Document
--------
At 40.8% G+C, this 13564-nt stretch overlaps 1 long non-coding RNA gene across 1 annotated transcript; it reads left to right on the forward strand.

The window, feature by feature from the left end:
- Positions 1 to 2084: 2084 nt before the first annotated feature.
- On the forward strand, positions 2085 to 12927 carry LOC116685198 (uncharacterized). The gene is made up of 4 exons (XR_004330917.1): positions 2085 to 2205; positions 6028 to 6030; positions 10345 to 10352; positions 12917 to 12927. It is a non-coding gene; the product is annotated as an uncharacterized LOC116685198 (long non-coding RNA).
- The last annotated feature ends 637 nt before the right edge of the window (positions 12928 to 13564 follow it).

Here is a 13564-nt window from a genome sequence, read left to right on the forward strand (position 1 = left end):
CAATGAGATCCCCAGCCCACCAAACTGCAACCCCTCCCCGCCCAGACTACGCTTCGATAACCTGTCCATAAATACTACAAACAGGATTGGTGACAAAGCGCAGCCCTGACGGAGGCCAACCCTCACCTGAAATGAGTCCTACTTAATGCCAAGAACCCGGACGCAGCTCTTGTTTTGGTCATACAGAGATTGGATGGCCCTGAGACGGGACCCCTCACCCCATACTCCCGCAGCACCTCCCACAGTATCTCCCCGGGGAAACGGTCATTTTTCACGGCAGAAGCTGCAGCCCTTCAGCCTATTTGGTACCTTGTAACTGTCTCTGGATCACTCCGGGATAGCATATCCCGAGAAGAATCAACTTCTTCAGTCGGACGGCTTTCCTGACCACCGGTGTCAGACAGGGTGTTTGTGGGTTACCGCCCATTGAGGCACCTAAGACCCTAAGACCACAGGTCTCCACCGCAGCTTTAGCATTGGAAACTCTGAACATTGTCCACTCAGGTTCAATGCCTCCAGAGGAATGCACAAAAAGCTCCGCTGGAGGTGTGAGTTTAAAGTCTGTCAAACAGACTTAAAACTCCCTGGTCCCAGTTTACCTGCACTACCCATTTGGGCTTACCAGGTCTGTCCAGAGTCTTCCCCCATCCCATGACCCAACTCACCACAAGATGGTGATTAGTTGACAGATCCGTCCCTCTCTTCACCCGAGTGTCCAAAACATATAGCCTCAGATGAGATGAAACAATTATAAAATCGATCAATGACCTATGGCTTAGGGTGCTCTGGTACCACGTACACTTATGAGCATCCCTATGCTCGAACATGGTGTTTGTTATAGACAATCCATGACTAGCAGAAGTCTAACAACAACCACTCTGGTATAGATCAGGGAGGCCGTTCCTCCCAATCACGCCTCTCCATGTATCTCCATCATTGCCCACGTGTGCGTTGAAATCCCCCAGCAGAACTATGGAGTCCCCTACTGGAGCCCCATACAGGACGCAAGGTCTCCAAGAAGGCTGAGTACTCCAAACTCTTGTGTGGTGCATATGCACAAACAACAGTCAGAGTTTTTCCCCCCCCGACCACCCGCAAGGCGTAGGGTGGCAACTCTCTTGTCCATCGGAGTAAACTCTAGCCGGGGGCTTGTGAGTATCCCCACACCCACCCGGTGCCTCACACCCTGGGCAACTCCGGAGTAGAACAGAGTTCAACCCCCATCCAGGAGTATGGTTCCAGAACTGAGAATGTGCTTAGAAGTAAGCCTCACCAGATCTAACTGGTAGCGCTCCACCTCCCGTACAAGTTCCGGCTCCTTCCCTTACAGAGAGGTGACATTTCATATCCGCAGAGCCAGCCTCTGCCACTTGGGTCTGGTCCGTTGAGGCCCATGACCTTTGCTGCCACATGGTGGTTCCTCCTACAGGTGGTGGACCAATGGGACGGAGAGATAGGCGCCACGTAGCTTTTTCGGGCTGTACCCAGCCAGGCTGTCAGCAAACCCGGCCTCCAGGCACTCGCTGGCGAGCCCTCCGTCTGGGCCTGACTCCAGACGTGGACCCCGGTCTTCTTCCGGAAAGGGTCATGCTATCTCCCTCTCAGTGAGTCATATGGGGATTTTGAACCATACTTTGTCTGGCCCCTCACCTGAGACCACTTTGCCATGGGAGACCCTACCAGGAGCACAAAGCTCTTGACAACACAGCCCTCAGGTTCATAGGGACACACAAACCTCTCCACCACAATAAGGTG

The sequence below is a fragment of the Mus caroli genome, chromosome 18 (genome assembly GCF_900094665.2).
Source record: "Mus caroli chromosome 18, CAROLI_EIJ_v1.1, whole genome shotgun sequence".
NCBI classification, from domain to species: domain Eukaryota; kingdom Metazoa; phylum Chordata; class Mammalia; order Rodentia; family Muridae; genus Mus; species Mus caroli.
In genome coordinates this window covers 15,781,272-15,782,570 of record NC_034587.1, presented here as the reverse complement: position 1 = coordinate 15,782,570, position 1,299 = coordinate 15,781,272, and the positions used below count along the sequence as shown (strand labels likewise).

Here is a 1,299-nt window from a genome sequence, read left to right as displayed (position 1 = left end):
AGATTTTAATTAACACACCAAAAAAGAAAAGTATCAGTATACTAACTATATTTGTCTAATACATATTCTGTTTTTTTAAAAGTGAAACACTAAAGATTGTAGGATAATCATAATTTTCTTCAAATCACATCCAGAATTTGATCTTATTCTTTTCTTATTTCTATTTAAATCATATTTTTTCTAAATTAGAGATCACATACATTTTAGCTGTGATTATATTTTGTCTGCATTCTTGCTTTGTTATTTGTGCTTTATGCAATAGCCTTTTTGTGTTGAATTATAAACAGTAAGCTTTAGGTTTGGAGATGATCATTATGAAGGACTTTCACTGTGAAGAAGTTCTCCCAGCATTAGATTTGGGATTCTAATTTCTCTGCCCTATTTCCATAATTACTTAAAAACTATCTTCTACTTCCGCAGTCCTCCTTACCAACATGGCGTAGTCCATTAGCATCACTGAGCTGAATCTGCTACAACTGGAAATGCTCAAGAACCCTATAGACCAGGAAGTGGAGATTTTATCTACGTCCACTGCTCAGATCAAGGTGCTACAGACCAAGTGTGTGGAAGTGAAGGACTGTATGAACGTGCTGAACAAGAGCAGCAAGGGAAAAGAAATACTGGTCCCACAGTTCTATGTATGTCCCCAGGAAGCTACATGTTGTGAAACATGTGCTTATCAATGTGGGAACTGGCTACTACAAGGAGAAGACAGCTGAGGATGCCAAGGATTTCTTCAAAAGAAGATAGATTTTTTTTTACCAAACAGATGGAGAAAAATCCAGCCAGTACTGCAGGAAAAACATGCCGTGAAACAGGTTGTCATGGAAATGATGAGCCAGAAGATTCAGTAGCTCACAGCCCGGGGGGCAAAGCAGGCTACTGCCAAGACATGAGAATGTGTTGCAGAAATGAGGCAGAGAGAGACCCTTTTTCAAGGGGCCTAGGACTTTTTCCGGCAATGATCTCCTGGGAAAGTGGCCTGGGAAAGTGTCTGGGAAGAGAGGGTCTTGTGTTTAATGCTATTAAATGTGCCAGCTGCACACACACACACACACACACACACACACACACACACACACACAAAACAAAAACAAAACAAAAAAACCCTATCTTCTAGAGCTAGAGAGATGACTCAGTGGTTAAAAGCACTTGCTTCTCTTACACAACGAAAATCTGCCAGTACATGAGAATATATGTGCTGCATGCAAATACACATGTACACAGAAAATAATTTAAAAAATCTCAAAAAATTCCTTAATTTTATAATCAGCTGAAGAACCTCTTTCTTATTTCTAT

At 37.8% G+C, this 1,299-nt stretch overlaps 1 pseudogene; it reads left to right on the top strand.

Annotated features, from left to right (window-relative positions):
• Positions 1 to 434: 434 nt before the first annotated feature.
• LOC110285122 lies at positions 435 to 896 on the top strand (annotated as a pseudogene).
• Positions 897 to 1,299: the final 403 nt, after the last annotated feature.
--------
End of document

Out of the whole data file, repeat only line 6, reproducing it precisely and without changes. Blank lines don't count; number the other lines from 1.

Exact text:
Here is a 13564-nt window from a genome sequence, read left to right on the forward strand (position 1 = left end):